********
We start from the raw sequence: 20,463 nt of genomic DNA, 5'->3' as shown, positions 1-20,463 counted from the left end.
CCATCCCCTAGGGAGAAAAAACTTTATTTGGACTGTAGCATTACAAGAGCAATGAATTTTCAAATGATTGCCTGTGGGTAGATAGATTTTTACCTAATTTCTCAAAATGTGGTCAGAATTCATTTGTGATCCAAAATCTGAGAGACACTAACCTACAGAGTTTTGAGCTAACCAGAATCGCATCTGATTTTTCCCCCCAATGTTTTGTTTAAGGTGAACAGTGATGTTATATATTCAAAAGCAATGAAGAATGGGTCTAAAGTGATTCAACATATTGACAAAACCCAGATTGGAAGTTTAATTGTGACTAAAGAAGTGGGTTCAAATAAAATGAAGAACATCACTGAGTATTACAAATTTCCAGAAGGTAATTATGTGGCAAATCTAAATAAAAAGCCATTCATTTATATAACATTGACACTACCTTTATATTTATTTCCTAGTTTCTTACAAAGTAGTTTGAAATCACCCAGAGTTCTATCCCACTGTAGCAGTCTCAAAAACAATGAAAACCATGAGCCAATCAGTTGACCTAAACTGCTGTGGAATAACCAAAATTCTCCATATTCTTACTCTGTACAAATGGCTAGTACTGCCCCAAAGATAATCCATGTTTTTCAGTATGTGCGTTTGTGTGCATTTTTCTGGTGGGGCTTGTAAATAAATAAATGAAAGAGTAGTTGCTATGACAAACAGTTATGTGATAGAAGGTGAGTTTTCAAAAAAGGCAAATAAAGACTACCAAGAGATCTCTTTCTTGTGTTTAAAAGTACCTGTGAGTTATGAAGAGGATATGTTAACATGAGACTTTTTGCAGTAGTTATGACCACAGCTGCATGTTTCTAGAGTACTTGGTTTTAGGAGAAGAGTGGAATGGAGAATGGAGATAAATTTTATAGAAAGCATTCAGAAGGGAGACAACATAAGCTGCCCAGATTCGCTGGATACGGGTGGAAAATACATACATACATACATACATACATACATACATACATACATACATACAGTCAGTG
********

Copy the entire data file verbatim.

We start from the raw sequence: 20,463 nt of genomic DNA, 5'->3' as shown, positions 1-20,463 counted from the left end.
CCATCCCCTAGGGAGAAAAAACTTTATTTGGACTGTAGCATTACAAGAGCAATGAATTTTCAAATGATTGCCTGTGGGTAGATAGATTTTTACCTAATTTCTCAAAATGTGGTCAGAATTCATTTGTGATCCAAAATCTGAGAGACACTAACCTACAGAGTTTTGAGCTAACCAGAATCGCATCTGATTTTTCCCCCCAATGTTTTGTTTAAGGTGAACAGTGATGTTATATATTCAAAAGCAATGAAGAATGGGTCTAAAGTGATTCAACATATTGACAAAACCCAGATTGGAAGTTTAATTGTGACTAAAGAAGTGGGTTCAAATAAAATGAAGAACATCACTGAGTATTACAAATTTCCAGAAGGTAATTATGTGGCAAATCTAAATAAAAAGCCATTCATTTATATAACATTGACACTACCTTTATATTTATTTCCTAGTTTCTTACAAAGTAGTTTGAAATCACCCAGAGTTCTATCCCACTGTAGCAGTCTCAAAAACAATGAAAACCATGAGCCAATCAGTTGACCTAAACTGCTGTGGAATAACCAAAATTCTCCATATTCTTACTCTGTACAAATGGCTAGTACTGCCCCAAAGATAATCCATGTTTTTCAGTATGTGCGTTTGTGTGCATTTTTCTGGTGGGGCTTGTAAATAAATAAATGAAAGAGTAGTTGCTATGACAAACAGTTATGTGATAGAAGGTGAGTTTTCAAAAAAGGCAAATAAAGACTACCAAGAGATCTCTTTCTTGTGTTTAAAAGTACCTGTGAGTTATGAAGAGGATATGTTAACATGAGACTTTTTGCAGTAGTTATGACCACAGCTGCATGTTTCTAGAGTACTTGGTTTTAGGAGAAGAGTGGAATGGAGAATGGAGATAAATTTTATAGAAAGCATTCAGAAGGGAGACAACATAAGCTGCCCAGATTCGCTGGATACGGGTGGAAAATACATACATACATACATACATACATACATACATACATACATACATACAGTCAGTG